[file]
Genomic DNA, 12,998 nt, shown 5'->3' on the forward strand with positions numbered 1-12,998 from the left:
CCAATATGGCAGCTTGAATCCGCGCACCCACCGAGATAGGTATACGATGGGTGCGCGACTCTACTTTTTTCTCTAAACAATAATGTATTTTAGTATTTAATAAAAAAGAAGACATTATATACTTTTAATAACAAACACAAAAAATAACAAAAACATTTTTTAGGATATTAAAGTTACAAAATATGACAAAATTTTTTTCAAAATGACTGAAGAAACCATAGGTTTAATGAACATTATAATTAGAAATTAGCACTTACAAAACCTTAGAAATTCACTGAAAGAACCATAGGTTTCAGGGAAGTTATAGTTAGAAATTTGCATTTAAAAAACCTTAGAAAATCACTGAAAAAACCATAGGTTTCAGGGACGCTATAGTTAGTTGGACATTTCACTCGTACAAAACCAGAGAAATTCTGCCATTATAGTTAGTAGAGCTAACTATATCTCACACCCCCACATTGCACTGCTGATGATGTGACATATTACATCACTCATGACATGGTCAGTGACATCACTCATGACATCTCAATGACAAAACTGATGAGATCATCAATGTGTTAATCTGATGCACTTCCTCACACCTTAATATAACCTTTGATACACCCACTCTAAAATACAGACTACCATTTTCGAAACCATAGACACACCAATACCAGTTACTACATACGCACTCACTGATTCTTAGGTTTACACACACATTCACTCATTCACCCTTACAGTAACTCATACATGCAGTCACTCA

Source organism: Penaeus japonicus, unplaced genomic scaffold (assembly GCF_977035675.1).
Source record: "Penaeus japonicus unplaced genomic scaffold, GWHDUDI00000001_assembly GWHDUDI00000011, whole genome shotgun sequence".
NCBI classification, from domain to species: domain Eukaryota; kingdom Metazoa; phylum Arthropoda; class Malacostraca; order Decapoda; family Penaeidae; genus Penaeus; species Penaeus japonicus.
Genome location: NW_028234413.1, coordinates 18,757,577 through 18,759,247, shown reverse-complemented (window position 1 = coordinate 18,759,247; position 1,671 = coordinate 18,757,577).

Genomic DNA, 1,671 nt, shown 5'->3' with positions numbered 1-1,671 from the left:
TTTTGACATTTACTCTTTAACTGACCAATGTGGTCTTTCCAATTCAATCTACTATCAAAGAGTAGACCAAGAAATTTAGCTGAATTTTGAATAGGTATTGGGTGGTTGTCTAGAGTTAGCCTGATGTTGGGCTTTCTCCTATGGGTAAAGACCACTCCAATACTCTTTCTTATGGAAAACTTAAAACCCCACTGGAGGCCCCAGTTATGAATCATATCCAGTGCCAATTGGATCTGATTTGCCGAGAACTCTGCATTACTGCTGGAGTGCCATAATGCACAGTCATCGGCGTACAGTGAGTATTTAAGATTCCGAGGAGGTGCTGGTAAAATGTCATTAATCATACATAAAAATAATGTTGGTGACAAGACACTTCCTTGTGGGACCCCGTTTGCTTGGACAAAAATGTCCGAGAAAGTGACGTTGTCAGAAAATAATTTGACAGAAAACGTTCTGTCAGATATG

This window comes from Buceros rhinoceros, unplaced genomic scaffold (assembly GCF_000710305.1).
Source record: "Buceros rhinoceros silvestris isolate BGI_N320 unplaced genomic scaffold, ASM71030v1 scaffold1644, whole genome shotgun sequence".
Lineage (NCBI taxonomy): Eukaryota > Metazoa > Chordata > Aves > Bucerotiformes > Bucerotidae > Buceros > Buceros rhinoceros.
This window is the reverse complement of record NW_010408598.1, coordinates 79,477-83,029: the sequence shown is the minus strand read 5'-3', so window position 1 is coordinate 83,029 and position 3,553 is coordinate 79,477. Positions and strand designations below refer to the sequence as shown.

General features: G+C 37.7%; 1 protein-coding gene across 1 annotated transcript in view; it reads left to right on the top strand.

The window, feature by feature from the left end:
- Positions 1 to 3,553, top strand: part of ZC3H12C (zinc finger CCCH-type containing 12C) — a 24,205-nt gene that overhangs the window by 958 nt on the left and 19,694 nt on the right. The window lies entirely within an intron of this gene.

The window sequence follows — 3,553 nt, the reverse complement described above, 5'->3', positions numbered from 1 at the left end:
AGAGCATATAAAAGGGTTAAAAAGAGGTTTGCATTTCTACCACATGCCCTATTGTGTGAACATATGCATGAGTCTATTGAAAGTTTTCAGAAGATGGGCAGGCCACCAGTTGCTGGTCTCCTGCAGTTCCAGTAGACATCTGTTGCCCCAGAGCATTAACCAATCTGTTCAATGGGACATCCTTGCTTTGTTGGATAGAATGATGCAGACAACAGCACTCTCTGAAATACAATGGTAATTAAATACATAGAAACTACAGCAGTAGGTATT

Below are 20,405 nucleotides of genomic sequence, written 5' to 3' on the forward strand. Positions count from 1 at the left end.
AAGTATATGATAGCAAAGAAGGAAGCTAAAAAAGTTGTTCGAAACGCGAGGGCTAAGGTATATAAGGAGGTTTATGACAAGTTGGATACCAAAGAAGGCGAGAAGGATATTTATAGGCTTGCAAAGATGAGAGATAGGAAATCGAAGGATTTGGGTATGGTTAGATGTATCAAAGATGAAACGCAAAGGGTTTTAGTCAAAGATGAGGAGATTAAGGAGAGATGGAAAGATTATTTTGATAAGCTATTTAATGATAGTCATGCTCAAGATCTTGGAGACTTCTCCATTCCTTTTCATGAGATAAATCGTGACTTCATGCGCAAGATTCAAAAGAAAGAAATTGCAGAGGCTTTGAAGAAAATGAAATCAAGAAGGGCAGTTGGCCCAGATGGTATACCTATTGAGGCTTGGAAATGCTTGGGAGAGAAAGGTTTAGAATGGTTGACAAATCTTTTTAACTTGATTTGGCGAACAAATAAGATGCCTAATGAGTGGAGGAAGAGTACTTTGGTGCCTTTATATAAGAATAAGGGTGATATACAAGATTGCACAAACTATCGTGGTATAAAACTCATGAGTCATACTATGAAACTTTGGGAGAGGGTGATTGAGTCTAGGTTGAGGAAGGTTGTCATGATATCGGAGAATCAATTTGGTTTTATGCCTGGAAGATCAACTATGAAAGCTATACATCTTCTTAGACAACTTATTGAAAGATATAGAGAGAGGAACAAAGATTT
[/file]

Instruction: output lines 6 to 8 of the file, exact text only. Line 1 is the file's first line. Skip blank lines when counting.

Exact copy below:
Genome location: NW_028234413.1, coordinates 18,757,577 through 18,759,247, shown reverse-complemented (window position 1 = coordinate 18,759,247; position 1,671 = coordinate 18,757,577).

Genomic DNA, 1,671 nt, shown 5'->3' with positions numbered 1-1,671 from the left:
TTTTGACATTTACTCTTTAACTGACCAATGTGGTCTTTCCAATTCAATCTACTATCAAAGAGTAGACCAAGAAATTTAGCTGAATTTTGAATAGGTATTGGGTGGTTGTCTAGAGTTAGCCTGATGTTGGGCTTTCTCCTATGGGTAAAGACCACTCCAATACTCTTTCTTATGGAAAACTTAAAACCCCACTGGAGGCCCCAGTTATGAATCATATCCAGTGCCAATTGGATCTGATTTGCCGAGAACTCTGCATTACTGCTGGAGTGCCATAATGCACAGTCATCGGCGTACAGTGAGTATTTAAGATTCCGAGGAGGTGCTGGTAAAATGTCATTAATCATACATAAAAATAATGTTGGTGACAAGACACTTCCTTGTGGGACCCCGTTTGCTTGGACAAAAATGTCCGAGAAAGTGACGTTGTCAGAAAATAATTTGACAGAAAACGTTCTGTCAGATATG